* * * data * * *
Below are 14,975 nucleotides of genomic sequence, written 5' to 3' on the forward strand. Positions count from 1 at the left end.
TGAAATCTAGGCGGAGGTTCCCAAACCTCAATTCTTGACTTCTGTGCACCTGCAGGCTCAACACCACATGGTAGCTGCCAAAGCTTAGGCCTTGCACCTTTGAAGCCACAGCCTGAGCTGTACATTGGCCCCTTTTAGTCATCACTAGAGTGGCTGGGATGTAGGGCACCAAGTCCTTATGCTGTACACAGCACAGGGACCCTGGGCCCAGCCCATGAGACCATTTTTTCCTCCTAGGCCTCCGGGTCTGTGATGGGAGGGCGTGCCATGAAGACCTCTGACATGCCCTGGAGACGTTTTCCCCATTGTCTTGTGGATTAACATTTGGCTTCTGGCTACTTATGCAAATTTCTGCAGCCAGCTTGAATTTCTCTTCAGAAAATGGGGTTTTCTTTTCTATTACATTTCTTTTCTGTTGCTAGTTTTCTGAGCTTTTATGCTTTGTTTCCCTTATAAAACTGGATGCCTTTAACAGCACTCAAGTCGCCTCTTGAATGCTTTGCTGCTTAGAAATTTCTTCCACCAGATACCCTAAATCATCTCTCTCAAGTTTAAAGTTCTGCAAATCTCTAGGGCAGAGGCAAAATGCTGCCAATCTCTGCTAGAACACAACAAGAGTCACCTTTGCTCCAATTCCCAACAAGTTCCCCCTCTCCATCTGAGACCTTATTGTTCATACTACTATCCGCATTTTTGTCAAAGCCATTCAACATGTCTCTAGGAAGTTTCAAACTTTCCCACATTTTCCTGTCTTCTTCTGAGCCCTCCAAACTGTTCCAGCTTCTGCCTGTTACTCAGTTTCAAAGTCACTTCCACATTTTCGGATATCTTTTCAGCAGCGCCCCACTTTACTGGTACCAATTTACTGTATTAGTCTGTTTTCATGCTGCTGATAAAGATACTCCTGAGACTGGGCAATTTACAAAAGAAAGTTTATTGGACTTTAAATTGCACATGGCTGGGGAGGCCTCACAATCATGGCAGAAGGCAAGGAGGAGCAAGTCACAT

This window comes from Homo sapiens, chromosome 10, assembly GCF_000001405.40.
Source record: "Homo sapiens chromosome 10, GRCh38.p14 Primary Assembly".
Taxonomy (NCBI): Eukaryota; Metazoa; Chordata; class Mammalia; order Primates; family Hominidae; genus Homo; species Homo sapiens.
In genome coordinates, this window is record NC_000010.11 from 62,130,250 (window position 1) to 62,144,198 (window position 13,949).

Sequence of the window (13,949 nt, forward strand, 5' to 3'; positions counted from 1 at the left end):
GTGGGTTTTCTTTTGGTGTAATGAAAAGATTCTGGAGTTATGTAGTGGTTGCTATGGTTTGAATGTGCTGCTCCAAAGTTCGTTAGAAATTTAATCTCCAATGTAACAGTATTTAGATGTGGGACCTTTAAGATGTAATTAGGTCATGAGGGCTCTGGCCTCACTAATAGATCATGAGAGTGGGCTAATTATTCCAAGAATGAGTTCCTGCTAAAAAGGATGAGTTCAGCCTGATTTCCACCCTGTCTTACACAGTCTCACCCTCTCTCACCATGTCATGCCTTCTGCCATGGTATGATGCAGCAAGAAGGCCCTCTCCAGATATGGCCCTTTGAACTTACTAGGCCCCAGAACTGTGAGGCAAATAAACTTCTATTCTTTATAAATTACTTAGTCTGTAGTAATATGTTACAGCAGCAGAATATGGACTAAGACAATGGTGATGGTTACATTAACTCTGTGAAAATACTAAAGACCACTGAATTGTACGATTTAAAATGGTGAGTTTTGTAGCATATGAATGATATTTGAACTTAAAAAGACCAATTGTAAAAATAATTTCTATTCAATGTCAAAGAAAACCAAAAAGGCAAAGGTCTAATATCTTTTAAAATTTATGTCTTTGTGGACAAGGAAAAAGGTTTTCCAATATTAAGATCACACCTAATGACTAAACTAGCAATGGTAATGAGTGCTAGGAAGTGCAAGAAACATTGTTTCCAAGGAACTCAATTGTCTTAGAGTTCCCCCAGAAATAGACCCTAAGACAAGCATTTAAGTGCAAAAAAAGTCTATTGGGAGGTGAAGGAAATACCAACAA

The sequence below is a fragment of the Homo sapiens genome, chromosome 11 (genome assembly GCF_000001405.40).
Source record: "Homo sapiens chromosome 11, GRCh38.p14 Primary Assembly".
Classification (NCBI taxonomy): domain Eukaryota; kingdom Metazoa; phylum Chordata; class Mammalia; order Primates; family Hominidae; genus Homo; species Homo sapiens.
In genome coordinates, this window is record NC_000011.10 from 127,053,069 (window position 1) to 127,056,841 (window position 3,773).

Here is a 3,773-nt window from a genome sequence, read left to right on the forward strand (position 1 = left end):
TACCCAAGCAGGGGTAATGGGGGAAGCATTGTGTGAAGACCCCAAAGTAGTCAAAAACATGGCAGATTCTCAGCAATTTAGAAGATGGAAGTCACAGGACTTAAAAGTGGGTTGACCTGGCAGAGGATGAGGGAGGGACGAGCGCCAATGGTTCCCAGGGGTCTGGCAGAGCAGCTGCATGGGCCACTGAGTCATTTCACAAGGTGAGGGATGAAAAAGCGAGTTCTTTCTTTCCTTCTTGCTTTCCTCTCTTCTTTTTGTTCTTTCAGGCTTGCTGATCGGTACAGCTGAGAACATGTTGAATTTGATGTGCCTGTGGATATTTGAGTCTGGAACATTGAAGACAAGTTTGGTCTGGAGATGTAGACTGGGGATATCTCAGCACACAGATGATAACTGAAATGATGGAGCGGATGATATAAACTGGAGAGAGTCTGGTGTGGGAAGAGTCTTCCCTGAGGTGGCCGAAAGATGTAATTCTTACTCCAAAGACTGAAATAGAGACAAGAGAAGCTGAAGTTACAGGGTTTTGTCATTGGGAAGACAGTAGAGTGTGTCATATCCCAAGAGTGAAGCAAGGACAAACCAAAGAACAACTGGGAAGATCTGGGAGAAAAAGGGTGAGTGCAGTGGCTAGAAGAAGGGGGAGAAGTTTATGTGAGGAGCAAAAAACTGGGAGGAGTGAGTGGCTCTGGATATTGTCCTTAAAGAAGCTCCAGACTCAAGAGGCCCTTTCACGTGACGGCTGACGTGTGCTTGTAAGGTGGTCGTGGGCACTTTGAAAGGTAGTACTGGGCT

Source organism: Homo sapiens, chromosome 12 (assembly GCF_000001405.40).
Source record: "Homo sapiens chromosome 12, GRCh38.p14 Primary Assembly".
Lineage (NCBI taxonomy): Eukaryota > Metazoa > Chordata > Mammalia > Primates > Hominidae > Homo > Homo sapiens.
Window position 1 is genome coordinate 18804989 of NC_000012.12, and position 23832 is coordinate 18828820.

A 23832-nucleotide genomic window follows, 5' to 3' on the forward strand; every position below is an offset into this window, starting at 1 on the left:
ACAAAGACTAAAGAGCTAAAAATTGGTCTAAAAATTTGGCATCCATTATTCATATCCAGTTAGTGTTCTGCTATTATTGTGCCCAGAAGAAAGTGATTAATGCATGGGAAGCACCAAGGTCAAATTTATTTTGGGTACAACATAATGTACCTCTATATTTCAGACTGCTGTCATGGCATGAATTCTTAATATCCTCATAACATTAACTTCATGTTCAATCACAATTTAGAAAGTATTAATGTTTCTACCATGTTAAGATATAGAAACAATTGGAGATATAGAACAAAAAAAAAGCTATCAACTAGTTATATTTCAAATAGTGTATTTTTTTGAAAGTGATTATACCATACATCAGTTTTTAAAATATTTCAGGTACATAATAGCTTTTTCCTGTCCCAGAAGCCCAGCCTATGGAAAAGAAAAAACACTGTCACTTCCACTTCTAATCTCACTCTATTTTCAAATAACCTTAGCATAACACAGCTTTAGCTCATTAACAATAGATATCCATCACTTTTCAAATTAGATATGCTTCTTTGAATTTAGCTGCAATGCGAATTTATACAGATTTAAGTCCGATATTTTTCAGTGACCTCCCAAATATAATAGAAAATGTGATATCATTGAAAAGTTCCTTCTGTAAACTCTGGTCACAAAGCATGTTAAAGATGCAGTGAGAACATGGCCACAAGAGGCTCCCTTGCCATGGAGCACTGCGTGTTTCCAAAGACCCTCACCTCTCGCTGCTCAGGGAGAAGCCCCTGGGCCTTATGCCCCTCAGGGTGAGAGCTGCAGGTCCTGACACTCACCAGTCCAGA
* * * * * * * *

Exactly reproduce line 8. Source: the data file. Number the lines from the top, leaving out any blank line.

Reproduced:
GTGGGTTTTCTTTTGGTGTAATGAAAAGATTCTGGAGTTATGTAGTGGTTGCTATGGTTTGAATGTGCTGCTCCAAAGTTCGTTAGAAATTTAATCTCCAATGTAACAGTATTTAGATGTGGGACCTTTAAGATGTAATTAGGTCATGAGGGCTCTGGCCTCACTAATAGATCATGAGAGTGGGCTAATTATTCCAAGAATGAGTTCCTGCTAAAAAGGATGAGTTCAGCCTGATTTCCACCCTGTCTTACACAGTCTCACCCTCTCTCACCATGTCATGCCTTCTGCCATGGTATGATGCAGCAAGAAGGCCCTCTCCAGATATGGCCCTTTGAACTTACTAGGCCCCAGAACTGTGAGGCAAATAAACTTCTATTCTTTATAAATTACTTAGTCTGTAGTAATATGTTACAGCAGCAGAATATGGACTAAGACAATGGTGATGGTTACATTAACTCTGTGAAAATACTAAAGACCACTGAATTGTACGATTTAAAATGGTGAGTTTTGTAGCATATGAATGATATTTGAACTTAAAAAGACCAATTGTAAAAATAATTTCTATTCAATGTCAAAGAAAACCAAAAAGGCAAAGGTCTAATATCTTTTAAAATTTATGTCTTTGTGGACAAGGAAAAAGGTTTTCCAATATTAAGATCACACCTAATGACTAAACTAGCAATGGTAATGAGTGCTAGGAAGTGCAAGAAACATTGTTTCCAAGGAACTCAATTGTCTTAGAGTTCCCCCAGAAATAGACCCTAAGACAAGCATTTAAGTGCAAAAAAAGTCTATTGGGAGGTGAAGGAAATACCAACAA